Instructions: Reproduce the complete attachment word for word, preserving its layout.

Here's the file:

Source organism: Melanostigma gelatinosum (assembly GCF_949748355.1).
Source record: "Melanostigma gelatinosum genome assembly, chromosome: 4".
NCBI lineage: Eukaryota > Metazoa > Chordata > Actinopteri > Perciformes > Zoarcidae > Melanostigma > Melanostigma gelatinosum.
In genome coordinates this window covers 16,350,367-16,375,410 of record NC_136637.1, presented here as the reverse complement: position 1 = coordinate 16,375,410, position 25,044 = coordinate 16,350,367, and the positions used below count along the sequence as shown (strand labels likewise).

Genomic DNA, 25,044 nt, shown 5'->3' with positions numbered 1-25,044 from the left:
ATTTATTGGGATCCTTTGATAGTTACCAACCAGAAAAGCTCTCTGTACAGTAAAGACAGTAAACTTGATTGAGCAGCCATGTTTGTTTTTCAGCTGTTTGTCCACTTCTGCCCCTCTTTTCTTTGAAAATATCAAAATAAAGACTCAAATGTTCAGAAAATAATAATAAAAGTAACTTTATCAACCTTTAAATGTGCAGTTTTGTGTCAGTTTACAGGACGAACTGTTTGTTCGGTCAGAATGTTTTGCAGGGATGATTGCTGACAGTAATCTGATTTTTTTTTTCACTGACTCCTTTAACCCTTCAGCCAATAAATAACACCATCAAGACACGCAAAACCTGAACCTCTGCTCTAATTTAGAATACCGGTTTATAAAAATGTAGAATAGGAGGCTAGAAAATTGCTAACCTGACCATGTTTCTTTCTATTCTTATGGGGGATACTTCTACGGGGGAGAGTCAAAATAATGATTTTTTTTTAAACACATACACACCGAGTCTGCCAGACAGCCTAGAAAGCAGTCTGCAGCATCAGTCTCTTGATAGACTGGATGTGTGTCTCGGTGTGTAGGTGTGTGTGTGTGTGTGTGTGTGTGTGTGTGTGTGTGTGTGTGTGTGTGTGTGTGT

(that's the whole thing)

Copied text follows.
Source organism: Melanostigma gelatinosum (assembly GCF_949748355.1).
Source record: "Melanostigma gelatinosum genome assembly, chromosome: 4".
NCBI lineage: Eukaryota > Metazoa > Chordata > Actinopteri > Perciformes > Zoarcidae > Melanostigma > Melanostigma gelatinosum.
In genome coordinates this window covers 16,350,367-16,375,410 of record NC_136637.1, presented here as the reverse complement: position 1 = coordinate 16,375,410, position 25,044 = coordinate 16,350,367, and the positions used below count along the sequence as shown (strand labels likewise).

Genomic DNA, 25,044 nt, shown 5'->3' with positions numbered 1-25,044 from the left:
ATTTATTGGGATCCTTTGATAGTTACCAACCAGAAAAGCTCTCTGTACAGTAAAGACAGTAAACTTGATTGAGCAGCCATGTTTGTTTTTCAGCTGTTTGTCCACTTCTGCCCCTCTTTTCTTTGAAAATATCAAAATAAAGACTCAAATGTTCAGAAAATAATAATAAAAGTAACTTTATCAACCTTTAAATGTGCAGTTTTGTGTCAGTTTACAGGACGAACTGTTTGTTCGGTCAGAATGTTTTGCAGGGATGATTGCTGACAGTAATCTGATTTTTTTTTTCACTGACTCCTTTAACCCTTCAGCCAATAAATAACACCATCAAGACACGCAAAACCTGAACCTCTGCTCTAATTTAGAATACCGGTTTATAAAAATGTAGAATAGGAGGCTAGAAAATTGCTAACCTGACCATGTTTCTTTCTATTCTTATGGGGGATACTTCTACGGGGGAGAGTCAAAATAATGATTTTTTTTTAAACACATACACACCGAGTCTGCCAGACAGCCTAGAAAGCAGTCTGCAGCATCAGTCTCTTGATAGACTGGATGTGTGTCTCGGTGTGTAGGTGTGTGTGTGTGTGTGTGTGTGTGTGTGTGTGTGTGTGTGTGTGTGTGTGTGTGT